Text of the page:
Mr. Bharat started interacting with the students by discussing the 2008 subprime crisis and how it affected the banking industry. He explained the entire phenomenon unfolded by taking examples of certain important banks involved. How the investors, banks, investment banks and the insurance companies in the US were involved in the crisis, which ultimately led to the collapse of the entire financial system.
Comprehensive Capital Analysis & Review (CCAR) is one such supervisory exercise that is being run by the Federal Reserve since 2010 after the sub-prime crisis as a stress test for American banks, in order to keep a check so that they maintain sufficient capital for liquidity. This was because the regulator felt that the banks had inadequate levels of capital planning and the estimation of Risk-Weighted Assets wasn’t proper. CCAR uses sophisticated financial models, which are linked to Macroeconomics to identify the losses that the loans of a bank can make and whether it has sufficient capital to take care of its liabilities in that situation. He also discussed the various banks in the US that have been a part of this CCAR exercise and how the system is becoming less risky because of it. He further explained, how models like the Pre-Provisioning Net Revenue (PPNR) are built by banks using macroeconomics in order to maintain capital under the CCAR regulation.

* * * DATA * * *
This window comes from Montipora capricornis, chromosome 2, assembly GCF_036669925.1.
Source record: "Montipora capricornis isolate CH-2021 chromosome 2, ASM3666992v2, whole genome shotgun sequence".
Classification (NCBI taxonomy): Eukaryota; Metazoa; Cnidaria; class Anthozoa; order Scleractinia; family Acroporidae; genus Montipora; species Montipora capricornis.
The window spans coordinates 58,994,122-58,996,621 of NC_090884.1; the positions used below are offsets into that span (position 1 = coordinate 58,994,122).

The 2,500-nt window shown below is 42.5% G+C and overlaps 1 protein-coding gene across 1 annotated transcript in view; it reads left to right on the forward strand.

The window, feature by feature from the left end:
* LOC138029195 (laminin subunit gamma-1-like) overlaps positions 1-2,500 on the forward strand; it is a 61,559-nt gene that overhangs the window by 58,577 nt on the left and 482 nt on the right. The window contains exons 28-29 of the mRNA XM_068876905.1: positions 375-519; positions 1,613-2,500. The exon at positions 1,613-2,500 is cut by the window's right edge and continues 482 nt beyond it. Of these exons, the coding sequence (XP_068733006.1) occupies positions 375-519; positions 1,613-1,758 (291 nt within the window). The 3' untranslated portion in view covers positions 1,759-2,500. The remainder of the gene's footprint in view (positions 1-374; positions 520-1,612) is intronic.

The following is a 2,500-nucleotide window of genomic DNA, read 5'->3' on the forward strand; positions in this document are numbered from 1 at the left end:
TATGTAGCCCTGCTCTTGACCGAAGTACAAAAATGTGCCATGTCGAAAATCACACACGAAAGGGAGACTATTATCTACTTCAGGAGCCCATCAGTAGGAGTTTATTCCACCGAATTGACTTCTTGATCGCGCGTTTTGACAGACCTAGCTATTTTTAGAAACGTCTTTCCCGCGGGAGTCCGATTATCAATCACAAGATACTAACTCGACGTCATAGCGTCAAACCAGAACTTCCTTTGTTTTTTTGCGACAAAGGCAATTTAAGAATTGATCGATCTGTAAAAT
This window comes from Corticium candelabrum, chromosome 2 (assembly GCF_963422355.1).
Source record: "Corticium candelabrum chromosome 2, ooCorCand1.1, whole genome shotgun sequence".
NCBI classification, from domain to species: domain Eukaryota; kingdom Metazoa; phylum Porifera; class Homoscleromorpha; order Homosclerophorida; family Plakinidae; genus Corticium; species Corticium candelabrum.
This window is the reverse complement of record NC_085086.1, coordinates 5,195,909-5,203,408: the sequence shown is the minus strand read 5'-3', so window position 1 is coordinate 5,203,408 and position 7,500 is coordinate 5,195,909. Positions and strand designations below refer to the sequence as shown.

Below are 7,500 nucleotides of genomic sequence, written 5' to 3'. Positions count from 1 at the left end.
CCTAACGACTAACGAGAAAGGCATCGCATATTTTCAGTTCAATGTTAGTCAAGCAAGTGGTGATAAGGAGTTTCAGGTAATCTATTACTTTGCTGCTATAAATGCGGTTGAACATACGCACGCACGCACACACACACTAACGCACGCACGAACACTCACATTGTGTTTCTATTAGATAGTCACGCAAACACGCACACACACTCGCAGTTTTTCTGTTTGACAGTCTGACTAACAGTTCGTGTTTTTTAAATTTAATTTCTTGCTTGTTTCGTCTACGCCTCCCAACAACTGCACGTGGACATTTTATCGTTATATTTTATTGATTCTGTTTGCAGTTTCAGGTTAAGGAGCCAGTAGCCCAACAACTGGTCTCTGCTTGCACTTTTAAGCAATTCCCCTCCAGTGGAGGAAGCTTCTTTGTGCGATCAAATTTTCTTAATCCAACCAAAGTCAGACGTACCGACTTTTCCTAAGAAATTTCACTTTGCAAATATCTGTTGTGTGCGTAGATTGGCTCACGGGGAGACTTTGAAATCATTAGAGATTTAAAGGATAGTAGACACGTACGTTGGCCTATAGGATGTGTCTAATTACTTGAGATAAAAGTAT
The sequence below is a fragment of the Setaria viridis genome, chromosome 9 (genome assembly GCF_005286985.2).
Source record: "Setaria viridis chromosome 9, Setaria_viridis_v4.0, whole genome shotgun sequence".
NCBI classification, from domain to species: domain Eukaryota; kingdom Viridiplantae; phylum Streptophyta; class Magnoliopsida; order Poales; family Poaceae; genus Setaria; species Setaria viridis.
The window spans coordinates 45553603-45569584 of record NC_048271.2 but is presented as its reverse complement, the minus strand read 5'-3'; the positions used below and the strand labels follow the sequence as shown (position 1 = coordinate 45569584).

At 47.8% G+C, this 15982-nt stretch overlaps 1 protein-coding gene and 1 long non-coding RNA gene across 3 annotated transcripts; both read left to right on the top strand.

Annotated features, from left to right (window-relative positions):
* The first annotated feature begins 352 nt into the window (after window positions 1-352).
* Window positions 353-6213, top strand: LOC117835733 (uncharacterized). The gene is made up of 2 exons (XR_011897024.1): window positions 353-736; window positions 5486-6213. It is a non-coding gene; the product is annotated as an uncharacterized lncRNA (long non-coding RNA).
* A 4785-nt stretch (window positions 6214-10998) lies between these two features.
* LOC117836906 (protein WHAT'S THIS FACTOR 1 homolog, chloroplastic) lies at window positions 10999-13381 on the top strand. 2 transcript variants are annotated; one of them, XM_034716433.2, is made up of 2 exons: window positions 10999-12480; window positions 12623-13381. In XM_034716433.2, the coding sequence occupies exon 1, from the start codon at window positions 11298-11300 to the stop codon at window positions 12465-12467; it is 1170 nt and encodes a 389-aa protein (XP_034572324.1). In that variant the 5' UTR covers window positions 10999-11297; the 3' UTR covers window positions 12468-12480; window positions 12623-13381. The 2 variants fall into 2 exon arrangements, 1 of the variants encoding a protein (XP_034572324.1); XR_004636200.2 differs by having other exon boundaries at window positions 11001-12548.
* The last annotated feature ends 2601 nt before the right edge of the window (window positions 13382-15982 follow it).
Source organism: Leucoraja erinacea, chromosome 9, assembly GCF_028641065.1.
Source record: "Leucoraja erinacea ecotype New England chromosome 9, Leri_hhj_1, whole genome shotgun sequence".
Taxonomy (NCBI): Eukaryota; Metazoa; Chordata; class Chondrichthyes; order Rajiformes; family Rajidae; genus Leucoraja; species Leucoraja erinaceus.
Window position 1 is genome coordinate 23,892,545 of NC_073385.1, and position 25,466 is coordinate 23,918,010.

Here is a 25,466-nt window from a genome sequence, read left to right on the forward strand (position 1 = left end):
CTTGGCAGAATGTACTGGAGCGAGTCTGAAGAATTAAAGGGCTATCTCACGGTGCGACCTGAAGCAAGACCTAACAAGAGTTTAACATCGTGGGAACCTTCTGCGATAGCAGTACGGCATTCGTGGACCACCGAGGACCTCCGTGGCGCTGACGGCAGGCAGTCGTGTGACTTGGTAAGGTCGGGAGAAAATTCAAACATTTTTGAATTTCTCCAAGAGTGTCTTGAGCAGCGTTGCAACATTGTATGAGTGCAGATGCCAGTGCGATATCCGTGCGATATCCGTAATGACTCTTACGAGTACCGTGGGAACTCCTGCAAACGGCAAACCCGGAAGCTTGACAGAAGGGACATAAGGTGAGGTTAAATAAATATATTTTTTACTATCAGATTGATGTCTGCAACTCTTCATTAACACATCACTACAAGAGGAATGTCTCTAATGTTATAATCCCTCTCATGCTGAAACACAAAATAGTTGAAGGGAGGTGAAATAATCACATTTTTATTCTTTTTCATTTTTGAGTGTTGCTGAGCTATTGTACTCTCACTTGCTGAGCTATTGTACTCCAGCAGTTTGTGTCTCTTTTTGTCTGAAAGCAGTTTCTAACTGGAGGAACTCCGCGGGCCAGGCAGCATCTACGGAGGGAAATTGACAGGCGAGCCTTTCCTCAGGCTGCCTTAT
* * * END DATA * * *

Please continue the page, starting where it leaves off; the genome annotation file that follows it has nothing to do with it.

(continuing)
In the end, he spoke about the various opportunities that the area of CCAR holds for the students of management in the industry.